Meanwhile, Choson Sinbo, a pro-Pyongyang newspaper published in Japan, said it is North Korea's position that the hostile relationship between itself and the U.S. should be changed into a peaceful one through bilateral talks. The paper also hinted at the possibility of the communist country returning to the six-party nuclear dialogue if the talks in Pyongyang are successful, saying, "The North's efforts to realize the denucleraization of the Korean Peninsula are unchanged."
After Bosworth's arrival in the North Korean capital, the U.S. renewed its call on Dec. 8 for North Korea to return to the six-party talks, saying a peace treaty and any other issues should be discussed within the six-nation format.
"We will make clear to them that should they return to the six-party process, and should they reaffirm their commitments under the 2005 joint communique, then there is available to them a robust channel for bilateral dialogue, with which we can discuss a wide range of issues," State Department spokesman Philip Crowley said. He added that the U.S. is ready to help North Korea join the international community and improve its economy if it returns to the six-party talks.
In Washington, a U.S. expert predicted that Bosworth's trip will not produce a breakthrough in the nuclear standoff due to Pyongyang's insistence on forging a peace treaty through bilateral talks. Jack Pritchard, president of the Washington-based Korea Economic Institute, says the North has a different agenda, made clear on his trip to Pyongyang late last month.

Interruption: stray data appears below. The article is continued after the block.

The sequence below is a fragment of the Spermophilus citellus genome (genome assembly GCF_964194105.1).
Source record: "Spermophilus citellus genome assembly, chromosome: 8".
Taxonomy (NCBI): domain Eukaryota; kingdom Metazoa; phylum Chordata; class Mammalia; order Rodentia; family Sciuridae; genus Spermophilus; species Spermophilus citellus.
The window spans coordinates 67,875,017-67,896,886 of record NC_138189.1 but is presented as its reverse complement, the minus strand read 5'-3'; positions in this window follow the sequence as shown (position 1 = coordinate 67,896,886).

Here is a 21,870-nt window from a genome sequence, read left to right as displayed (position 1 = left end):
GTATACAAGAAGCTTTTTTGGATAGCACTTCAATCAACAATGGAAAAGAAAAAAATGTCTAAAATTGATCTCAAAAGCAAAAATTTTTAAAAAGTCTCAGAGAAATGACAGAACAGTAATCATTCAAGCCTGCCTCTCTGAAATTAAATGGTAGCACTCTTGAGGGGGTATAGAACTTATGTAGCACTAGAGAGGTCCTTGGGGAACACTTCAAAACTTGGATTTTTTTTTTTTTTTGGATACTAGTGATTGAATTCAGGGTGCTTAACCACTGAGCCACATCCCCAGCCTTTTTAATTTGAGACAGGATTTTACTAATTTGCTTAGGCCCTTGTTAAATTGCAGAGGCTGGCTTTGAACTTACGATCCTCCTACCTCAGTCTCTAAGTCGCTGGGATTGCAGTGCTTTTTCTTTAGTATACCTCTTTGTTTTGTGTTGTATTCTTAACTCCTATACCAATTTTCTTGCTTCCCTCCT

Pritchard said he found that the North Koreans want continued bilateral talks with Washington to establish a peace treaty to replace the fragile armistice that ended the 1950-53 Korean War. He cited talks with Ri Gun, director general of the North American affairs bureau of North Korea's foreign ministry, and other officials.
Pritchard, a U.S. negotiator with North Korea in the Clinton administration, has traveled to the North several times and has known Ri for 13 years. He said that a peace treaty is a prerequisite for the North to get access to international financial institutions, which can help the impoverished regime rebuild its languishing economy and end what the North sees as a hostile U.S. attitude.
The North Koreans want to revive the "positive direction" achieved at the end of the Clinton administration, when North Korea invited then-Secretary of State Madeleine Albright to Pyongyang and sent Marshal Jo Myong-rok to Washington to sign a rapprochement agreement, he said.
The six-party deals signed in 2005 and 2007 by the two Koreas, the U.S., China, Japan and Russia call for the establishment of four working groups, including one to discuss the peace regime, along with other working groups on normalization of ties between North Korea and the U.S. and Japan, provision of economic aid to the North and dismantlement of the North's nuclear programs.
Some analysts say any failure to bring the North back to the six-party talks will result in the U.S. shifting responsibilities to China.